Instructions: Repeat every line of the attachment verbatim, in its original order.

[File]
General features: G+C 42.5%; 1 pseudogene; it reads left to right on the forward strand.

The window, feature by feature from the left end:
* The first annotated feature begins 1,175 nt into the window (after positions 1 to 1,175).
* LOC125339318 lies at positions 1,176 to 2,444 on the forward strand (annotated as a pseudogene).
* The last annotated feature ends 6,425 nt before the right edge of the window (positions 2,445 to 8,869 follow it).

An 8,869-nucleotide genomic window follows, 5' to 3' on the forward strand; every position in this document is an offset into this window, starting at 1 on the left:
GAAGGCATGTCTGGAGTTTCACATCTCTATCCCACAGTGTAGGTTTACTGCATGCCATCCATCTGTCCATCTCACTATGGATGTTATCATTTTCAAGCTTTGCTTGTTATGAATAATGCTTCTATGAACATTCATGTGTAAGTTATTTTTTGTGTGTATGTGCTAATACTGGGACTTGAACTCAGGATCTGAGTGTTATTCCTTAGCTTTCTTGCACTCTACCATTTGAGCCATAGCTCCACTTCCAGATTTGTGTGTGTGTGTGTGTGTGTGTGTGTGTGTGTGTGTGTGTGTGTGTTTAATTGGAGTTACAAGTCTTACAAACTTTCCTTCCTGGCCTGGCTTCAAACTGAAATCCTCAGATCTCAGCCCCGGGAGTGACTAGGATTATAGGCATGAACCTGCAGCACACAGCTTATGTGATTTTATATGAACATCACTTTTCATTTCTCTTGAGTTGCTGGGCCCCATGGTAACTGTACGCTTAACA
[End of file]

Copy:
General features: G+C 42.5%; 1 pseudogene; it reads left to right on the forward strand.

The window, feature by feature from the left end:
* The first annotated feature begins 1,175 nt into the window (after positions 1 to 1,175).
* LOC125339318 lies at positions 1,176 to 2,444 on the forward strand (annotated as a pseudogene).
* The last annotated feature ends 6,425 nt before the right edge of the window (positions 2,445 to 8,869 follow it).

An 8,869-nucleotide genomic window follows, 5' to 3' on the forward strand; every position in this document is an offset into this window, starting at 1 on the left:
GAAGGCATGTCTGGAGTTTCACATCTCTATCCCACAGTGTAGGTTTACTGCATGCCATCCATCTGTCCATCTCACTATGGATGTTATCATTTTCAAGCTTTGCTTGTTATGAATAATGCTTCTATGAACATTCATGTGTAAGTTATTTTTTGTGTGTATGTGCTAATACTGGGACTTGAACTCAGGATCTGAGTGTTATTCCTTAGCTTTCTTGCACTCTACCATTTGAGCCATAGCTCCACTTCCAGATTTGTGTGTGTGTGTGTGTGTGTGTGTGTGTGTGTGTGTGTGTGTGTGTTTAATTGGAGTTACAAGTCTTACAAACTTTCCTTCCTGGCCTGGCTTCAAACTGAAATCCTCAGATCTCAGCCCCGGGAGTGACTAGGATTATAGGCATGAACCTGCAGCACACAGCTTATGTGATTTTATATGAACATCACTTTTCATTTCTCTTGAGTTGCTGGGCCCCATGGTAACTGTACGCTTAACA